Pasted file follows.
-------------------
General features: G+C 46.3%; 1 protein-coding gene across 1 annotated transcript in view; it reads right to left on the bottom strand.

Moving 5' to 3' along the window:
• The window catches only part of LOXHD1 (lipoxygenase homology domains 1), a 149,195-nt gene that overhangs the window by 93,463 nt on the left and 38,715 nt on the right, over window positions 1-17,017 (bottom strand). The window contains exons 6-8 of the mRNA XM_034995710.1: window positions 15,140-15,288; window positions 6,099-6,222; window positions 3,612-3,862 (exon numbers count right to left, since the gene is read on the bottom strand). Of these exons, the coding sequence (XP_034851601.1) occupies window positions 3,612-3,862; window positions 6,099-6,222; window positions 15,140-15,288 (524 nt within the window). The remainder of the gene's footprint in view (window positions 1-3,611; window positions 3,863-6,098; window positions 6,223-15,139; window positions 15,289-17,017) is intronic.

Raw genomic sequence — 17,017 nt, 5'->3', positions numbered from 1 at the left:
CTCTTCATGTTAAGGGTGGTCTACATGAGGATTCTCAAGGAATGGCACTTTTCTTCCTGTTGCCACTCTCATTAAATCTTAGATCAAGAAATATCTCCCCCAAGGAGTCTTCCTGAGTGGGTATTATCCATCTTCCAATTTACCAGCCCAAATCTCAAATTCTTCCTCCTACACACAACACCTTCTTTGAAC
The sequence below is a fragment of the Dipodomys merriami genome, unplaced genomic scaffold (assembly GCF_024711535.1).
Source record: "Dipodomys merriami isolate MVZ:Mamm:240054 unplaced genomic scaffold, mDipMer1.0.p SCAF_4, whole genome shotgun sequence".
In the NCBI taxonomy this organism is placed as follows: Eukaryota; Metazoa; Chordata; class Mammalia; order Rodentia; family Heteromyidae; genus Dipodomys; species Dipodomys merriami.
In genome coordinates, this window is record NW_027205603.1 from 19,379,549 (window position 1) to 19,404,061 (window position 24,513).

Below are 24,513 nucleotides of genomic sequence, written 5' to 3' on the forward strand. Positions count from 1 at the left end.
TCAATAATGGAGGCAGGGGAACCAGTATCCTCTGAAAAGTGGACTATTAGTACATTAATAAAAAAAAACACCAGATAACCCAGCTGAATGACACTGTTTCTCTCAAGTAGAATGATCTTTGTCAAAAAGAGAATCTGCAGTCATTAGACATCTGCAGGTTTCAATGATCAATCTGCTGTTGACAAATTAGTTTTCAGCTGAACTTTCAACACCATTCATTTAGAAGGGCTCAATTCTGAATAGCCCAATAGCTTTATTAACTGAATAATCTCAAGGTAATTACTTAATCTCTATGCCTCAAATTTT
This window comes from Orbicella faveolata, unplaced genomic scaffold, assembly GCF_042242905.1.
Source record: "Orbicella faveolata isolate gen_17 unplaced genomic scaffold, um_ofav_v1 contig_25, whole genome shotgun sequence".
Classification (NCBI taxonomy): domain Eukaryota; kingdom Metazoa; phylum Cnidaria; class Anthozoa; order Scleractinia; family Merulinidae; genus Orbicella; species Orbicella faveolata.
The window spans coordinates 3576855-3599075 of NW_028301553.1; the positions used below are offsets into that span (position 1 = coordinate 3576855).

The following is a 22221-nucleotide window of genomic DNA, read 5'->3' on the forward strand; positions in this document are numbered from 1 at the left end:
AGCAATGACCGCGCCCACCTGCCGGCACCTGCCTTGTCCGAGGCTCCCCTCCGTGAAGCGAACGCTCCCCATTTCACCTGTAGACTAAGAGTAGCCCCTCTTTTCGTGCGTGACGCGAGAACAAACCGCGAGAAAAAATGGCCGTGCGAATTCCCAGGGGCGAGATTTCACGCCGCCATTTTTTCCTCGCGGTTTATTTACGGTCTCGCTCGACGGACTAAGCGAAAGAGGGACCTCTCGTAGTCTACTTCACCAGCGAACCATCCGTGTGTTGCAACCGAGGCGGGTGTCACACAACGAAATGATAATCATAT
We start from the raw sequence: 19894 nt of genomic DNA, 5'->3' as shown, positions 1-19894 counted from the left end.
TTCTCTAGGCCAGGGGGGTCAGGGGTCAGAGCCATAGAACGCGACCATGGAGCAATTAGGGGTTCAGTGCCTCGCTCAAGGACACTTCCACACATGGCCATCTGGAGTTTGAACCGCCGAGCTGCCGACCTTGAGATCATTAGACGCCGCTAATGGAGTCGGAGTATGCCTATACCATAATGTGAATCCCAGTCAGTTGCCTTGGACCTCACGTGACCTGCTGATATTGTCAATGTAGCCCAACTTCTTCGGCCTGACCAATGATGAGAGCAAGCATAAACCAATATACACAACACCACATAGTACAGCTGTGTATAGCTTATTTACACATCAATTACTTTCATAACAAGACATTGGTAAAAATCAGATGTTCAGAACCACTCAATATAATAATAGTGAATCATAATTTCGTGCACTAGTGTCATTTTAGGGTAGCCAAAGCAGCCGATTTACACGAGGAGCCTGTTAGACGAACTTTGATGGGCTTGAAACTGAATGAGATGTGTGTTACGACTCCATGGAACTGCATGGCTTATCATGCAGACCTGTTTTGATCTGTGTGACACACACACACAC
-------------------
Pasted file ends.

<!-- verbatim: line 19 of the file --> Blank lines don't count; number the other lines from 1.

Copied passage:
TTCTCTAGGCCAGGGGGGTCAGGGGTCAGAGCCATAGAACGCGACCATGGAGCAATTAGGGGTTCAGTGCCTCGCTCAAGGACACTTCCACACATGGCCATCTGGAGTTTGAACCGCCGAGCTGCCGACCTTGAGATCATTAGACGCCGCTAATGGAGTCGGAGTATGCCTATACCATAATGTGAATCCCAGTCAGTTGCCTTGGACCTCACGTGACCTGCTGATATTGTCAATGTAGCCCAACTTCTTCGGCCTGACCAATGATGAGAGCAAGCATAAACCAATATACACAACACCACATAGTACAGCTGTGTATAGCTTATTTACACATCAATTACTTTCATAACAAGACATTGGTAAAAATCAGATGTTCAGAACCACTCAATATAATAATAGTGAATCATAATTTCGTGCACTAGTGTCATTTTAGGGTAGCCAAAGCAGCCGATTTACACGAGGAGCCTGTTAGACGAACTTTGATGGGCTTGAAACTGAATGAGATGTGTGTTACGACTCCATGGAACTGCATGGCTTATCATGCAGACCTGTTTTGATCTGTGTGACACACACACACAC